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Deineka is a Soviet painter who preferred a genre scene to all other genres, and socialist realism, which is characterized by great accuracy, some angularity, the absence of unnecessary details and the obvious singing of the socialist system, to styles. He was a party, at one time he participated in the defense of Kursk from the whites. Its mosaics adorn some stations of the Moscow metro - for example, Mayakovskaya and Novokuznetskaya.
"Defense of Petrograd" is one of his epic paintings. The preparation for writing it was long, but it took only two weeks to directly work with the canvas and paints - the concept was already ready, many sketches were created and it was enough to just transfer the plan to paper.
The picture is divided, as it were, into two tiers, and soldiers are walking along both. Below - healthy and strong, only going to war. Their commander Deineka wrote from a real military commander, whose type he really liked.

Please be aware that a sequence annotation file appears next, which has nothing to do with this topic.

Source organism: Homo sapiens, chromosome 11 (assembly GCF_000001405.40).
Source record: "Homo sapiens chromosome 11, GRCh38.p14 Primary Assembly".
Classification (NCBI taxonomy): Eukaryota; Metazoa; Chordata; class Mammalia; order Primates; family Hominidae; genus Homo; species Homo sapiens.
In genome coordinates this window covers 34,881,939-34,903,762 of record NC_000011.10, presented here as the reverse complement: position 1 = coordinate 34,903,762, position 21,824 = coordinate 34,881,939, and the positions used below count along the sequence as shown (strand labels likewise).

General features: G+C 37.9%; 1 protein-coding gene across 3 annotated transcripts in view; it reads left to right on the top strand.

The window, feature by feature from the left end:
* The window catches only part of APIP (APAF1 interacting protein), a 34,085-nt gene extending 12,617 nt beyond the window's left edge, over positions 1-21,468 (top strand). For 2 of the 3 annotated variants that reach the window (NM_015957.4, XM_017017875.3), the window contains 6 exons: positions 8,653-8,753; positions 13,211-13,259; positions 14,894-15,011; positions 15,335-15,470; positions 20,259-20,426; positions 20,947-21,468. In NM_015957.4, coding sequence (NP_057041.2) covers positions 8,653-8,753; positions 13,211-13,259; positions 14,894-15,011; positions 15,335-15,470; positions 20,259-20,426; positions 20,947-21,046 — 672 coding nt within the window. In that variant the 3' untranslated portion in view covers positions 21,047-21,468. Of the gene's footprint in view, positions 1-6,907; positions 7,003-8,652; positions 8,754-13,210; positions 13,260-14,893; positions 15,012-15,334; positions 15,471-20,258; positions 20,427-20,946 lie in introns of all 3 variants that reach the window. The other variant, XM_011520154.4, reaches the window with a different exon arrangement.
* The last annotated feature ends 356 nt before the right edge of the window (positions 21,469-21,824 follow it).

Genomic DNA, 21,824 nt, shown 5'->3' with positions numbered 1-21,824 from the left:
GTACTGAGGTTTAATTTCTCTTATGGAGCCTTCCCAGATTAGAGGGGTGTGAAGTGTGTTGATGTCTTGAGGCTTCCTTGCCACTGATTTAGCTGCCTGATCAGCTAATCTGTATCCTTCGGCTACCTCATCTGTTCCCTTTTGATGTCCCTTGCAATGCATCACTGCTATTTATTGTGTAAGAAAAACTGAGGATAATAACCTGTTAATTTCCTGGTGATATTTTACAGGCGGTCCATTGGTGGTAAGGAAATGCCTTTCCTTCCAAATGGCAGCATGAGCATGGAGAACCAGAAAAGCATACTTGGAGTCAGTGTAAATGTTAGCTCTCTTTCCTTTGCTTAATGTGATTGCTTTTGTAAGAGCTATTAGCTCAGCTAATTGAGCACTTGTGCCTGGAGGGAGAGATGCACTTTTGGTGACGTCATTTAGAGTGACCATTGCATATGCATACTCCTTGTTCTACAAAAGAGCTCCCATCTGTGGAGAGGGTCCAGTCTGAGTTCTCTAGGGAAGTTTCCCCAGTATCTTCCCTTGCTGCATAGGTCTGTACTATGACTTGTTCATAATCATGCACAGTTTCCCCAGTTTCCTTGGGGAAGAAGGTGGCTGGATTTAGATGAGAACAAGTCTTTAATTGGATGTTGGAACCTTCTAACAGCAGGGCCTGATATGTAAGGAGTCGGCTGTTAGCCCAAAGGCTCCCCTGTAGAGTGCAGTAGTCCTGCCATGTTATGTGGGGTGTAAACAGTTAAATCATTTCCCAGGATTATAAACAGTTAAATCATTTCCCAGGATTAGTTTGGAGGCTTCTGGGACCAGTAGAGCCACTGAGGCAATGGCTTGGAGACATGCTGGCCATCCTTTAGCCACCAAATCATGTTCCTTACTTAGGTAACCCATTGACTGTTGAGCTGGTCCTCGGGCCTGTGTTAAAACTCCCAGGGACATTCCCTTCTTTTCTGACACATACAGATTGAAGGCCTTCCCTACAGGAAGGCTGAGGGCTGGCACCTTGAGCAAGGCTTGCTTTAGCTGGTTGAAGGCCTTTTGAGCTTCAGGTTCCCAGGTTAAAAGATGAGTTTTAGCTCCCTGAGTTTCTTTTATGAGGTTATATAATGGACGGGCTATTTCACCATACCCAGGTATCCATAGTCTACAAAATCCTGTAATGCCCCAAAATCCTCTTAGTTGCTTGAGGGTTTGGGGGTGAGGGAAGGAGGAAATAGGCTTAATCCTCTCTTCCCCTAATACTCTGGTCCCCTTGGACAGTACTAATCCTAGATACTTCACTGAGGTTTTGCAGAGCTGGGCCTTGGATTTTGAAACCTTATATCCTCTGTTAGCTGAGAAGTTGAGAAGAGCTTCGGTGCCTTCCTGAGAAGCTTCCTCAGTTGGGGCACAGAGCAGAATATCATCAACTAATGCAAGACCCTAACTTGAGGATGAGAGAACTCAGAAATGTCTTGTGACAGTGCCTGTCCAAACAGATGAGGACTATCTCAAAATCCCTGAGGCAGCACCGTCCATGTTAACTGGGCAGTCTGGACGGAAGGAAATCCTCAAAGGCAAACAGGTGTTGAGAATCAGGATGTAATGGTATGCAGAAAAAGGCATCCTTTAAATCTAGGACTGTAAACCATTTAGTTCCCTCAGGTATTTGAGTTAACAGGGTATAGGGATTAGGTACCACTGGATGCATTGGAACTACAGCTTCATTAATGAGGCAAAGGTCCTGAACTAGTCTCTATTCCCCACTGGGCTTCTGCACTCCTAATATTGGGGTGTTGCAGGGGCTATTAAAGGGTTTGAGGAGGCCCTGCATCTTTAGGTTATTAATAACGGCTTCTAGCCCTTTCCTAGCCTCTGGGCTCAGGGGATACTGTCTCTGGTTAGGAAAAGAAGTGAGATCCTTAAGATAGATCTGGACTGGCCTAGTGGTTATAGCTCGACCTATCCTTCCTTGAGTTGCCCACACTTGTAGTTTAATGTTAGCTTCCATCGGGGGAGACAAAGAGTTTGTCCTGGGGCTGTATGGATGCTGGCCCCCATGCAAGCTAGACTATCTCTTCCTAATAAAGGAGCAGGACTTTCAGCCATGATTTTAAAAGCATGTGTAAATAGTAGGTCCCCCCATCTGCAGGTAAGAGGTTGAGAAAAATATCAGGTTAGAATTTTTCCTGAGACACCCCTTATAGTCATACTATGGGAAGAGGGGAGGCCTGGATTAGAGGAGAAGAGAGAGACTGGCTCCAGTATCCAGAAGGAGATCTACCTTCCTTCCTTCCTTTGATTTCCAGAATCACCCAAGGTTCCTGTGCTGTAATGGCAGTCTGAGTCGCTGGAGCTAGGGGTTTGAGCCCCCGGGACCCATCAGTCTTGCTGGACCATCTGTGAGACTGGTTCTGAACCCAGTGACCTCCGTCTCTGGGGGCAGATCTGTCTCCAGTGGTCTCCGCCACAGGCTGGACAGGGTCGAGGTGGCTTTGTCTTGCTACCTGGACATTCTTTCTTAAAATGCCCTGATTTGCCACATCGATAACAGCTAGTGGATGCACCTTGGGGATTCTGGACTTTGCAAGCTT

Their figures are schematic in their own way, to distinguish living colors, facial expressions, details of costumes in them, you need to take a closer look - they walk in the snow, and the artist wrote that people in the snow always appear to him only as silhouettes of people, which was reflected in the picture. Among the soldiers there are nurses, all of them with arms, their faces are harsh and express their readiness to fight to the end.
The wounded, returning from the war, are walking along the upper tier. Even more sketchy, crumpled, skewed, they no longer create a feeling of strength and inflexibility, leaving only pity and some kind of deep misunderstanding of the meaning of the war.
As the healthy go beyond the edge of the picture, like the wounded, a peculiar cyclicality is created, a dreary cycle of composition, which shows how meaningless any war is and how much it is, in essence, endless.
Ninth Shaft Picture